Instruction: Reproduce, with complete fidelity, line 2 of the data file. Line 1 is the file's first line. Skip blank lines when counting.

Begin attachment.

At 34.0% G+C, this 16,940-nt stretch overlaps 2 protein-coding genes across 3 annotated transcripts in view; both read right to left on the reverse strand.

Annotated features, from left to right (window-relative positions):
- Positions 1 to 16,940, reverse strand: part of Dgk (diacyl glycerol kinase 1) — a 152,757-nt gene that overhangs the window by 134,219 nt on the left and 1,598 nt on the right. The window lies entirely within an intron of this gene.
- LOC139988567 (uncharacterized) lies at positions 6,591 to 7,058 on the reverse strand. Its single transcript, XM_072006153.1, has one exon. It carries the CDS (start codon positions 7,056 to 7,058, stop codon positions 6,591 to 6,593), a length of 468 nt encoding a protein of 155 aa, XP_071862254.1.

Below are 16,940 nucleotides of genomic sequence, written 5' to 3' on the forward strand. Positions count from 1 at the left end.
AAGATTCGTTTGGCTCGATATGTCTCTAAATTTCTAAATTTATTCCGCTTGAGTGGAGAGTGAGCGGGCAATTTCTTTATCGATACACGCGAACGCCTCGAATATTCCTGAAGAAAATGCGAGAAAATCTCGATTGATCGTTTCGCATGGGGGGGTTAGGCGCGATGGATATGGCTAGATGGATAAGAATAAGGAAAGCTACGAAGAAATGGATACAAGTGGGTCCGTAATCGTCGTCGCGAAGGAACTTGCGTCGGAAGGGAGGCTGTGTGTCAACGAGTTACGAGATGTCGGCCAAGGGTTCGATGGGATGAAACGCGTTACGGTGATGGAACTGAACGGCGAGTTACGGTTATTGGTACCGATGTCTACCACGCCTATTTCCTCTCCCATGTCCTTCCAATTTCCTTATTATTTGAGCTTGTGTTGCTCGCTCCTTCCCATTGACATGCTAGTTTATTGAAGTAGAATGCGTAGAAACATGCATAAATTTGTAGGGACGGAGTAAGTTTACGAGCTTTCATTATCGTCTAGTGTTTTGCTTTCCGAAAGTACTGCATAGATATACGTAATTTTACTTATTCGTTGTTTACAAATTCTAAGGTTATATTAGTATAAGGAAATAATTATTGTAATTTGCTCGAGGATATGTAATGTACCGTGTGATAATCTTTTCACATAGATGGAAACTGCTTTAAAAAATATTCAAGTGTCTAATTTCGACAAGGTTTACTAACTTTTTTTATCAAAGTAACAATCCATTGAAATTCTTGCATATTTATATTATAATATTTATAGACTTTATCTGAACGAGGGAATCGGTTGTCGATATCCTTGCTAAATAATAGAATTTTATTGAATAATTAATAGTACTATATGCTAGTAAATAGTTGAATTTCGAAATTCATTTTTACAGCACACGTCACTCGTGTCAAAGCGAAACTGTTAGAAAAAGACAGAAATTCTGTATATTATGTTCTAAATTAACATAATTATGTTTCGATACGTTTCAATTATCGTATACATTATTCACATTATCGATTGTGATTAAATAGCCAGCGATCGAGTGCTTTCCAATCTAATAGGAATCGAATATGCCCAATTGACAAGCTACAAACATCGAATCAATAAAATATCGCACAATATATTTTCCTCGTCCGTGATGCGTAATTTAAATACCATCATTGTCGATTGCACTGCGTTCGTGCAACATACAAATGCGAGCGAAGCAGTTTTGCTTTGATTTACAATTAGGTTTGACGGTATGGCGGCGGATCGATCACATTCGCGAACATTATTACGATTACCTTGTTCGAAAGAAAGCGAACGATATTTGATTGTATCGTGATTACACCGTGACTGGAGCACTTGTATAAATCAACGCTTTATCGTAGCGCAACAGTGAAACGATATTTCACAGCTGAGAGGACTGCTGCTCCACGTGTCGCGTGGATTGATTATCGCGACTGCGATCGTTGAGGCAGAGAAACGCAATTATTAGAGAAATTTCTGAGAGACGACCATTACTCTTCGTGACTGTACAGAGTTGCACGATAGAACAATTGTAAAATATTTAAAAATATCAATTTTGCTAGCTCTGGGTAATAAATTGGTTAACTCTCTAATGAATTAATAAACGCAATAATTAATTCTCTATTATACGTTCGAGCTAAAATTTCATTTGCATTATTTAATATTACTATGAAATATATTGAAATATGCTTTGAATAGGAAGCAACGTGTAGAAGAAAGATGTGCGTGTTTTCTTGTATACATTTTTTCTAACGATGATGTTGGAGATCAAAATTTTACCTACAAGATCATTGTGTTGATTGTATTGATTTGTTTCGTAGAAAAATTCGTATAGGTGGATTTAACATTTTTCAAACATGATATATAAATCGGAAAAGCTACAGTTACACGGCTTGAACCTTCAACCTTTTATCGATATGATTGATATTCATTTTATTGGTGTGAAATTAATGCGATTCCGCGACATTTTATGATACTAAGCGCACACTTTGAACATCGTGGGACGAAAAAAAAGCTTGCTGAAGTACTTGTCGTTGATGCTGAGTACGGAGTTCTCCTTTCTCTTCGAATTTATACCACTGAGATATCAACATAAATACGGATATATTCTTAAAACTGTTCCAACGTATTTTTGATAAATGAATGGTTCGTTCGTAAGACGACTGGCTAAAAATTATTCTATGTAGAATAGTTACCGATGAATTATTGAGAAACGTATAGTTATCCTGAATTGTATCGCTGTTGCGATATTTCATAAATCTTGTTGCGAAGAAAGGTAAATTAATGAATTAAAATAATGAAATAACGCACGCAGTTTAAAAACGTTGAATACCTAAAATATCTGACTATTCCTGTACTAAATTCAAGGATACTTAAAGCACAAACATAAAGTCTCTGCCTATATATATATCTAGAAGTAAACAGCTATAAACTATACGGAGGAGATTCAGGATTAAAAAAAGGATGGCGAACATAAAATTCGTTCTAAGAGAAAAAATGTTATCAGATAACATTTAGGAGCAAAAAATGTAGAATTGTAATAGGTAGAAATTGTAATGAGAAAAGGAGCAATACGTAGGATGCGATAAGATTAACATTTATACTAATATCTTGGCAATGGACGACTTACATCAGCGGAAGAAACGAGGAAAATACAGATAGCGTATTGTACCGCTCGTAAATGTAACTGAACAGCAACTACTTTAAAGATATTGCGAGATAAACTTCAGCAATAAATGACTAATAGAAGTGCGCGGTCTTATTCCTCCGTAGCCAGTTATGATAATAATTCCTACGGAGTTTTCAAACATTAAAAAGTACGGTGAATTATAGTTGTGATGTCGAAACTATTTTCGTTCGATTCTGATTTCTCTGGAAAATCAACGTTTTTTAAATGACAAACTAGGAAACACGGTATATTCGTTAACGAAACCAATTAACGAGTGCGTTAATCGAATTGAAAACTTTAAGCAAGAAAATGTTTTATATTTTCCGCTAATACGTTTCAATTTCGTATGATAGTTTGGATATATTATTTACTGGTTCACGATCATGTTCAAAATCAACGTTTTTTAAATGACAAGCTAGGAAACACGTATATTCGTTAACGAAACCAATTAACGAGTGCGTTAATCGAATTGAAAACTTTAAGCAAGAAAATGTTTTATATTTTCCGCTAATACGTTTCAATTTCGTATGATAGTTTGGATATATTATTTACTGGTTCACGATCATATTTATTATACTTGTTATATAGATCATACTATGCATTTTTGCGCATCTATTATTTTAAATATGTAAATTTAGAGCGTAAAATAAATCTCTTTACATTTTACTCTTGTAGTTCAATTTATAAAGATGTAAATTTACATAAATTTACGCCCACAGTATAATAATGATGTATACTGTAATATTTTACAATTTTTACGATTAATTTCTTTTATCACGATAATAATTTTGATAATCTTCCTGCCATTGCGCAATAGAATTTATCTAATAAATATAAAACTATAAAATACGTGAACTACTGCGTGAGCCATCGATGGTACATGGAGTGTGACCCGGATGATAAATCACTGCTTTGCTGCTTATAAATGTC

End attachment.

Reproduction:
Annotated features, from left to right (window-relative positions):